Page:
Rep. Ramon A. Tebuteb (Ind-Saipan) believes the issue surrounding alternative funding sources for the Saipan Higher Education Financial Assistance will be discussed when the 20th Legislature convenes next year. Only a couple of sessions are left before the campaign season begins for the November general elections.
Tebuteb, who is running for re-election as an independent for one of the six seats in Precinct 3, said even though he is a member of the minority in the 19th Legislature their group fully supports ways how to help programs like SHEFA.
“What the minority has presented is always in line with the programs of our government,” said Tebuteb after filing his certificate of candidacy yesterday at the Commonwealth Election Commission at the Pedro P. Tenorio Multipurpose Center.
Tebuteb added that SHEFA is close to his heart being a former educator at the CNMI Public School System. “We are making sure, like the rest of my colleagues at the House, that we maintain those good programs like SHEFA.”
“Although, we’re in the minority, we respect each other’s position on issues. But for SHEFA, whatever it takes we must find a solution. I think that it is important that we look at this at a whole,” said Tebuteb.
He said that another possible source of funding is from the money collected from the CW-1 funds. “Both sides must work together, whether you are in the majority or minority, we must understand why we need to support and find a solution to help continue this program.”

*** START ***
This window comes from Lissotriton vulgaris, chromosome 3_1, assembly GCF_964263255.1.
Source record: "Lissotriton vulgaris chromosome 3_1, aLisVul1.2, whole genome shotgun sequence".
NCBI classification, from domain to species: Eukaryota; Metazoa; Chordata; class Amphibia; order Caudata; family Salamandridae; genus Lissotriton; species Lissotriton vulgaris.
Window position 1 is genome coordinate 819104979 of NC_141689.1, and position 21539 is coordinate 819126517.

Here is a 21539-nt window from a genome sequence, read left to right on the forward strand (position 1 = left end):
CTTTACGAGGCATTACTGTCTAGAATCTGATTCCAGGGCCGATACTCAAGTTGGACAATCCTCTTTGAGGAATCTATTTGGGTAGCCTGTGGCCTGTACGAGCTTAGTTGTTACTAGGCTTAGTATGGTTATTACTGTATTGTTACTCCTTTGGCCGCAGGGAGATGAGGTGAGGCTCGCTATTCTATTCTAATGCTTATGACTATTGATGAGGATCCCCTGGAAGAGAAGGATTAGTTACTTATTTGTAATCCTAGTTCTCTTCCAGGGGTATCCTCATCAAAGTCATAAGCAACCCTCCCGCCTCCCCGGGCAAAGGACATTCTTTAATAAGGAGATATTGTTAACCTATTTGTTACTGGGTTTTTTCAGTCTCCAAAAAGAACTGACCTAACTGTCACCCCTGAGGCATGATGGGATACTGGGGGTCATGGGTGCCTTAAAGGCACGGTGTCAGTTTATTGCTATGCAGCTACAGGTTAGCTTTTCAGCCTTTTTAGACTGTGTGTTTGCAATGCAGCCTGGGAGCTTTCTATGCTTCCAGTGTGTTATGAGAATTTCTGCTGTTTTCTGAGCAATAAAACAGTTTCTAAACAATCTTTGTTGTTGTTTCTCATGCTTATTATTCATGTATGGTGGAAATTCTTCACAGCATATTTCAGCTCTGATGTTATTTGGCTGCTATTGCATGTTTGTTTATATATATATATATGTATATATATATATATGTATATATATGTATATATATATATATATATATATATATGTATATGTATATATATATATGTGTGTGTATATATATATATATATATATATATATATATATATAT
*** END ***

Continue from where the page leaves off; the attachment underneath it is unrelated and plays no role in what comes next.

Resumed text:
“There are a number of funding sources we can and must explore so we can help the scholarship office. One of these is the CW-1 funds,” said Tebuteb.
Rep. Francis Taimanao (Ind-Saipan) introduced House Local Bill 19-66, which hopes to amend a provision on Saipan Local Law 18-05 that mandates poker game room owners to relocated to the Adult Gaming Zone’s geographical location in October next year.
SHEFA’s funds would be affected if ever poker arcade operators would either reduce their machines or shut down their businesses since license fees of this industry funds the office.
Around $3.2 million to $3.4 million goes to SHEFA from the more than $8 million collected by the CNMI government from poker fees. The amount is then distributed to the hundreds of Saipan students who applied and were approved by the program.
As of last week, there have already been 807 applicants, but not yet included are students who sent their application by snail mail on or before the July 1 deadline. Out of the 807 applicants, 398 are new, while 376 are ongoing recipients another 33 are returning or did not applied for one year.
SHEFA had already approved $286,000 for 154 applicants after the request was signed by SHEFA chair Oscar M. Babauta, which will then be forwarded to the Department of Finance for processing.